Tuesday, December 29, 2009

Thank goodness Christmas is finally over. I’m so tired of being good and not pouting. Now that the presents have been opened I can relax again.

One thing I got was the 1997 Choir of New College, Oxford CD titled Early One Morning, Music From Past Times, For Our Time. This is an excellent collection of folk songs, mostly from the UK, that have been enriched by these powerful choral voices. Most of the songs are well-known, even by me, such as Linden Lea, Loch Lomond, Greensleeves and The Minstrel Boy.

One really good song is Londonderry Air. (Someone once told me that he used to think the title of the song was London Derriere, a song about a Parisian hooker in London. I told him he was thinking of the story A Tail of Two Cities.)

The choir performs this song without words, just ‘ooh-ing and aah-ing’. I wish I knew what that type of singing is called, there must be a word for it. It isn’t humming yet there are no words, either.

Anyway, I realized something when listening to this song, that words can get in the way. If you are listening to the interplay of beautiful voices then it can be really nice to not be distracted by the lyrics so you can concentrate more on just the sounds. It’s similar, for me, with foreign language songs. Since I don’t understand the words I don’t pay as much attention to them. They become just sounds.

The director, Edward Higginbottom, has included a couple of American spirituals, Swing Low, Sweet Chariot and Steal Away and also Shenandoah, all which are really pretty.

Some of the other songs are Early One Morning, Waly, Waly, The Skye Boat Song and more.

It’s funny that the credits list Christopher Hughes as the organ scholar because that seems to indicate that the organ is present somewhere on the album, but I can’t hear it. The choir is singing without music, as far as I can tell. They really don’t need any accompaniment.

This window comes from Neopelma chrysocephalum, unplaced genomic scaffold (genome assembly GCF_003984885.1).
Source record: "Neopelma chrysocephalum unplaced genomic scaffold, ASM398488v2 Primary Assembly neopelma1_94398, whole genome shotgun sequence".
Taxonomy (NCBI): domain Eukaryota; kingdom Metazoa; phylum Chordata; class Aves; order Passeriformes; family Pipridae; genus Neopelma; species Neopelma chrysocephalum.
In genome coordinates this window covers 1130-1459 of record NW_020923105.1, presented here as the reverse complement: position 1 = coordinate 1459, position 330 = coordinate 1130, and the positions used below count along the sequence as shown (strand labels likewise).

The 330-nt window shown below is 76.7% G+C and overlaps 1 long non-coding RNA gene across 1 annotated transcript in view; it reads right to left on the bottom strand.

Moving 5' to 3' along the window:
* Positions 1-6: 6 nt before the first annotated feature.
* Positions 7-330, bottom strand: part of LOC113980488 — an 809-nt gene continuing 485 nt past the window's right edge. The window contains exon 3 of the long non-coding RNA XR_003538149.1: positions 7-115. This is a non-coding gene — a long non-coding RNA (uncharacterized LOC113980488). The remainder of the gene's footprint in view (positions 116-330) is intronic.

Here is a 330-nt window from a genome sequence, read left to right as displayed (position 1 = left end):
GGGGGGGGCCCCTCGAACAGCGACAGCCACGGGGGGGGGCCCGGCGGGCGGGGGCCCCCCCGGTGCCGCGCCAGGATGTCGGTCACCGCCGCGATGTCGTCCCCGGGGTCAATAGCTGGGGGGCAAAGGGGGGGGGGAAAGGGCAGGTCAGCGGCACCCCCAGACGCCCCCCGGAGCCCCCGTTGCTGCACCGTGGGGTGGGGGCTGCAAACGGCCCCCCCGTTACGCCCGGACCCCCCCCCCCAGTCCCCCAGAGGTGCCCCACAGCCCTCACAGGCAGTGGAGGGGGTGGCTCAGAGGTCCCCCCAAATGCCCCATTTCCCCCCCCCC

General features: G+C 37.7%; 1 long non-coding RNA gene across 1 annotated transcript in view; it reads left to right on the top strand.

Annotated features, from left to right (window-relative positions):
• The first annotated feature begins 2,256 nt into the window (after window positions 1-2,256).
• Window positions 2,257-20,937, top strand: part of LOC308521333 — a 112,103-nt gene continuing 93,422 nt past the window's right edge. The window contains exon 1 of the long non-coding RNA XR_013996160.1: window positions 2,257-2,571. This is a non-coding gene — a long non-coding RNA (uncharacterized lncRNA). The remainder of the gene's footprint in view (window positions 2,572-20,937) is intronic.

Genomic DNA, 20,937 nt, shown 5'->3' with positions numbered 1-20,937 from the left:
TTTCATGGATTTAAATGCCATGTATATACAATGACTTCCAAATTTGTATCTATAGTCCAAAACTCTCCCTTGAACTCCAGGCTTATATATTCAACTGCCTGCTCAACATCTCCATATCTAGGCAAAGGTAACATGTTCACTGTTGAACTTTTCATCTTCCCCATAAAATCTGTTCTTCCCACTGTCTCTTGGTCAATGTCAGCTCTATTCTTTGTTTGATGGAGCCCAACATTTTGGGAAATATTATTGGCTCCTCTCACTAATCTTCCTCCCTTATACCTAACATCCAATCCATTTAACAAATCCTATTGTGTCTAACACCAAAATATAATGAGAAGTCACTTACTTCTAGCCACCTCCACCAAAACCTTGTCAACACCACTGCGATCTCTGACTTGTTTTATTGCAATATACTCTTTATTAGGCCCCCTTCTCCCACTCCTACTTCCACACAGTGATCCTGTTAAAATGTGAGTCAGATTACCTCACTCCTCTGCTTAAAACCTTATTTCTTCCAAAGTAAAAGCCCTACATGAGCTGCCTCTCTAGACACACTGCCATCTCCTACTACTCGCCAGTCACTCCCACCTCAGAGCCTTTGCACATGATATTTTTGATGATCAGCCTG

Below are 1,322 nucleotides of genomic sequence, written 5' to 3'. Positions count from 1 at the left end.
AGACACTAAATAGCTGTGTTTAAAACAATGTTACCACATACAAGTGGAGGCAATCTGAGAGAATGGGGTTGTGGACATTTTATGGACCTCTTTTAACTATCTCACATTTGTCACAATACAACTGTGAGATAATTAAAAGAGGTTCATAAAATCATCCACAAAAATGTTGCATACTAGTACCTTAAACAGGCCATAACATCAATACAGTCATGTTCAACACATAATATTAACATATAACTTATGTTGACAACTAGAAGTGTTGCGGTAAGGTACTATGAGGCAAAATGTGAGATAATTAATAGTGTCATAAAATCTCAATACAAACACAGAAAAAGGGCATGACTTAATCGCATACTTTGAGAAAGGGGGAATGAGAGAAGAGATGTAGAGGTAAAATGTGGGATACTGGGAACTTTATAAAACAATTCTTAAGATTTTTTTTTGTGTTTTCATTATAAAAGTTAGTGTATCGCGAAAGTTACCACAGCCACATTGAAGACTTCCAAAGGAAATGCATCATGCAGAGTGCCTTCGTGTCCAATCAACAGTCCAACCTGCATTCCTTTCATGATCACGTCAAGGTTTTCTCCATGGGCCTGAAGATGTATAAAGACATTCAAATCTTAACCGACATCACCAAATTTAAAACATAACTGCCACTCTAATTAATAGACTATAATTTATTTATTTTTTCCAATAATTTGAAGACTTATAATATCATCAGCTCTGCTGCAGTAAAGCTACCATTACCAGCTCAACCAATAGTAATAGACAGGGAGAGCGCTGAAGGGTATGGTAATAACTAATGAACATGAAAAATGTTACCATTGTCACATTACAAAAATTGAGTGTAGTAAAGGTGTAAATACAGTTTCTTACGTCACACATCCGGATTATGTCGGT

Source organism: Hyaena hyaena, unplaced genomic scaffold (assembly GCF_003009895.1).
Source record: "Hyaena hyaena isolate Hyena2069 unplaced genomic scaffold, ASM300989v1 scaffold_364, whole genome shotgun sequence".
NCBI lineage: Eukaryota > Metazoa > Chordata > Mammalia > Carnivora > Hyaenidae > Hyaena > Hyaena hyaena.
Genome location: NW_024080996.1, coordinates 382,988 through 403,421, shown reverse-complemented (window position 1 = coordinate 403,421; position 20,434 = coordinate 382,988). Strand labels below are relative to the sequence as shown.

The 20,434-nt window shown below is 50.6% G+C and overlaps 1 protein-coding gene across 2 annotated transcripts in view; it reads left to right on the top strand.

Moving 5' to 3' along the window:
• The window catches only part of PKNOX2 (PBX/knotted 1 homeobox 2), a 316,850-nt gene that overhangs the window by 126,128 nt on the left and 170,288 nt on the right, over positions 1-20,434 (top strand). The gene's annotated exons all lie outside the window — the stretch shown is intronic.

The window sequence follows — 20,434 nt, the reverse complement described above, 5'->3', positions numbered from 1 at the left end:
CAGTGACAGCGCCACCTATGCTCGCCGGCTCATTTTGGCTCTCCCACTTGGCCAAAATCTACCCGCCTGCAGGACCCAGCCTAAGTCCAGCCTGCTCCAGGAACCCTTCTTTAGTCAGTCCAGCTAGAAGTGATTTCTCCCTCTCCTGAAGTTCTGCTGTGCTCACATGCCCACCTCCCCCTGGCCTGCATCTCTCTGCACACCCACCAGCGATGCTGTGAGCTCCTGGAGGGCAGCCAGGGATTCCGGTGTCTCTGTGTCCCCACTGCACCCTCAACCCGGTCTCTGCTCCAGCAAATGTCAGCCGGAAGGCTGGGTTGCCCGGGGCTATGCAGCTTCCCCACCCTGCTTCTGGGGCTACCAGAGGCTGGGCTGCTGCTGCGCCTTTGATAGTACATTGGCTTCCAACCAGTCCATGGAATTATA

This is another great CD from the Choir of New College, but I doubt they could ever make a bad one.

Wednesday, December 23, 2009

God Bless Us, Every One!

In case you had not noticed yet, Libera has a short Christmas greeting video on their home page. We get to see some of the new faces in the group, but brace yourself for the shock when Josh and Liam speak their names. They sound like Barry White. Okay, maybe not quite that deep but they’re definitely not trebles any more.
The boys’ and girls’ choirs from Manchester, England are being closed down, according to the article I’ve linked here. And as if that was not tragedy enough, the Boys’ Choir of Harlem is also saying good-bye. Lack of funding seems to be the problem for all of them. I hope this recession ends soon, before more is lost.

Santa came early this year and piled a bunch of gifts under my tree, but the darn things all say, “Do Not Open Until Christmas” so it may be a next week before I post again. I need to see what new CD’s are waiting to be unwrapped on Friday morning.

Meanwhile, I have something special. For Christmas I want to talk about a Jewish choir. I’ve mentioned before about how much I like the Yeshiva Boys’ Choir. I got curious about the faces behind all of those distinctive and interesting voices so I got their DVD titled YBC Live.

Something I always think of when I hear these guys is “Make a joyful noise unto the Lord…”. These boys smile as they belt out the words, loudly and with confidence. There are several soloists that take turns at the mike during each song and they are all really cute kids but the most charming one is also the smallest boy. He may be three feet tall but I’m not so sure about that. The director, Eli (pronounced Ellie) Gerstner introduced him as his little brother Yaakov and he has a great Munchkin voice that makes me grin whenever he reaches over his head to take the mike off the stand and belts out the lyrics like a little pro.